You’ve probably seen a coral cactus in your local gardening store or home improvement center. They’re lovely, vibrant and colorful plants that can grow so big they require lots of room to spread out their stems. But if you don’t know how to take care of one correctly, it could become an expensive plant as its leaves won’t be able to support the weight–and it may even die! To make sure your coral cacti stay healthy for years on end, follow these simple steps for proper care:
Coral cacti are beautiful plants that need to be cared for properly. This article will teach you how to take care of a coral cactus and grow them properly. Read more in detail here: how to care for coral cactus.
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Euphorbia Lactea is how gardeners refer to it.
It’s also known as the coral cactus.
We believe it to be a MUTANT. (It is literally true.)
This plant has such a distinct look that it finds it difficult to go undetected wherever it is.
It looks like a cross between a cactus and an out-of-water coral.
And it’s really stunning!
If you’re wanting to liven up your yard or bring a cool plant within, this may be the plant for you.
However, growing and caring for plants may be perplexing. That’s why, with our guidance below, we’ve made it simple. Take a look!
- 1 What does a Coral Cactus look like?
- 2 What a Coral Cactus Plant Requires
- 3 How to Care for a Cactus Coral
- 4 How to Care for a Coral Cactus
- 5 Start growing that coral cactus!
What does a Coral Cactus look like?
Let me start by giving you a heads-up…
The scientific name for the coral cactus is Euphorbia Lactea, but it’s also known as the Dragon Bones Tree or the Mottled Spurge.
Whatever it’s named, you’ll note that all of its names are strange. It’s also not surprising.
A succulent and another succulent were combined in a greenhouse to create the plant. It’s evolved into a fully fleshed species (although a peculiar one!).
This is a combo you may try out, believe it or not (and will have to in case you want to grow the plant).
Is it strange enough for you? If not, have a look at it.
As you can see in the image above, the branches resemble succulents, while the leaf resembles a cactus. It comes in a variety of hues, from purple and white to red, pink, and green (sometimes even yellow). What’s more bizarre is that it has spines.
It does, however, prefer arid surroundings, as do most succulents and cacti. It is native to Africa and Asia and thrives in somewhat arid environments. As a result, growing and caring for it is usually a no-brainer.
How large can a coral cactus grow?
They may reach a height of 20 inches when healthy (or a bit more). The lifetime of a coral cactus may range from a few years to many decades, therefore it might take a few years for it to reach that height.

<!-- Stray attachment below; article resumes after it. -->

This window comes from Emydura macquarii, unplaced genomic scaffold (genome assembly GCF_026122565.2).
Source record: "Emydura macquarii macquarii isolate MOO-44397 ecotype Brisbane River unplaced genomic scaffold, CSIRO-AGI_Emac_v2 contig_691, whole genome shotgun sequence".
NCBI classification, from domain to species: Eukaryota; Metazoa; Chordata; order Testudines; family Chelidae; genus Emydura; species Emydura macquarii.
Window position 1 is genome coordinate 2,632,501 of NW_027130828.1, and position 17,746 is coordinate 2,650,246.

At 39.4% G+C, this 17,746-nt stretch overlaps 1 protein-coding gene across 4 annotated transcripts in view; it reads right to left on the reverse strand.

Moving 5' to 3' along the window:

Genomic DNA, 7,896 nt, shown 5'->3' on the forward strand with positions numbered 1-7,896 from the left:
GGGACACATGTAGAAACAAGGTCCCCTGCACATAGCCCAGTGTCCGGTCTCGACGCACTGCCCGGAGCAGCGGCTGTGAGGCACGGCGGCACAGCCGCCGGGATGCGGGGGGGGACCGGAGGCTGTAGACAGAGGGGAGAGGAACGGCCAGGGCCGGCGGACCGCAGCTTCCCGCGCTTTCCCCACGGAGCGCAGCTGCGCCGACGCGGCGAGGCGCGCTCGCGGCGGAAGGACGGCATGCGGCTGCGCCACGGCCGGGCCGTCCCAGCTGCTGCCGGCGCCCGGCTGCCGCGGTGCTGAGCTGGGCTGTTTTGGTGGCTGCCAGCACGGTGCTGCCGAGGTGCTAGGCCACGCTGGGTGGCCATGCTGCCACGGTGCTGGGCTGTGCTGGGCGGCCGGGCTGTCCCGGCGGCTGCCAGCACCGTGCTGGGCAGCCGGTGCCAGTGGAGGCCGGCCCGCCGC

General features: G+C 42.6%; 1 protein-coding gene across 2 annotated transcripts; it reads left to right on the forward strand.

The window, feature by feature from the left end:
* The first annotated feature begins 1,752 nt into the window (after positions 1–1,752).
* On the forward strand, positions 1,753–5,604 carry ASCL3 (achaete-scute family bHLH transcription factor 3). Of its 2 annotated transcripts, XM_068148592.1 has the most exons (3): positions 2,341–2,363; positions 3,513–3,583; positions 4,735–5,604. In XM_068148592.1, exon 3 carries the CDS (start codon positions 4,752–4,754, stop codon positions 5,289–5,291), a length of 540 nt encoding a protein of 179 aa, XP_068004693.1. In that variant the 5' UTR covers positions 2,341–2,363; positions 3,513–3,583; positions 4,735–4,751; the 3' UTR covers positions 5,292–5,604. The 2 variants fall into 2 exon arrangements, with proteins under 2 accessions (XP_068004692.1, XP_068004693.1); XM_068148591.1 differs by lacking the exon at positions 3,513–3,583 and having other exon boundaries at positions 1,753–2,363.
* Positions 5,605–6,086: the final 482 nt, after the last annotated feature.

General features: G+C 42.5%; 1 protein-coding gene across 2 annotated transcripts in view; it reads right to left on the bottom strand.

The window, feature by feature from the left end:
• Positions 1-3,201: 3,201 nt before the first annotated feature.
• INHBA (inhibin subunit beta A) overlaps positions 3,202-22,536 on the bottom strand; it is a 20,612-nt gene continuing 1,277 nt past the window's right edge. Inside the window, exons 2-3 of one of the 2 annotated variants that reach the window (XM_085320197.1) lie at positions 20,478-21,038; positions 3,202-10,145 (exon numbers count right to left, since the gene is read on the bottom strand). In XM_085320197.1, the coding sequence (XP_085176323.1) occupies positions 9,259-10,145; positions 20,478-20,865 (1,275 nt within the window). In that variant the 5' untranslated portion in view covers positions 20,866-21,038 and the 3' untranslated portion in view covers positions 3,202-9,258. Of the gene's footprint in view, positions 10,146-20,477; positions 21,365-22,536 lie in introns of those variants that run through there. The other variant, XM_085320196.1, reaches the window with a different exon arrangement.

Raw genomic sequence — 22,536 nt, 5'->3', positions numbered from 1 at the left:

The unexpected element is that cats get poisoned by coral cacti. It generates “latex,” a sap that may cause severe dermatitis and other skin issues. It is deadly hazardous to pets and children.
Finally, it flowers once every several years or so. However, under hazardous settings, it may have none.
What a Coral Cactus Plant Requires
So, what exactly are unfavorable circumstances for the coral cactus? We may say the exact opposite:
Potting and Space
This succulent thrives in practically any environment. It would be quite OK to grow it in the garden. It might also be used in a pot.
The plant just requires a few inches of living space. It thrives in tiny places, much like a succulent, so there’s no need to be concerned.
Just remember that as a succulent, it needs well-drained containers. If you’re going to grow it inside, make sure the pot doesn’t become too wet.
Humidity and Water
How much water does a coral cactus require?
It should only be watered when it’s almost dry as a safe quantity. This usually means every one to two days.
However, it’s critical not to overwater. While it prefers a certain amount of dampness, too much might cause root rot. It prefers dry soil over humid soil, like do most succulents.
Fertilizer and Soil
The coral cactus plant, on the other hand, prefers well-drained soil. This soil must be sandy yet well-fertilized to guarantee low humidity and no illnesses.
If you have access to cactus or succulent soil, utilize it. That’s a fantastic option. If desired, add some mulch or gravel to the beginning mix.
You don’t need much fertilizer. Every month, a slow-release fertilizer should sufficient. The plant won’t mind if you fertilize it less often.
Air and Light
When we say it needs as much sun as you can give it, we are not kidding.
If you reside in a sunny region, the best option is to leave it outdoors for at least 8 hours. Growing it inside may not provide these circumstances, thus at least 6 hours of sun exposure is recommended.
Allow 4 hours at the very least. Anything less will most likely destroy the plant in the long run.
Fortunately, it flourishes in every environment, much like a succulent. However, particularly in humid places, it’s good allowing some ventilation (this prevents mildew).
Environment and Temperature
So, like other succulents, does it need a warm environment? You guessed correctly.
Temperatures below 60 degrees Fahrenheit may pose problems for the plant. Keep the temperature between 70 and 80 degrees for the best results.
It thrives in the open air, among other similar plants, rocks, and sand. You may even grow it indoors if you use good soil and a well-draining container.
How to Care for a Cactus Coral
Coral cactus requires very little maintenance.
As long as you provide a suitable habitat, the plant may survive almost anyplace. This incorporates all of the previous criteria.
Follow these instructions if you want it to live a long time and BLOOM when it’s time:
Water in the best possible way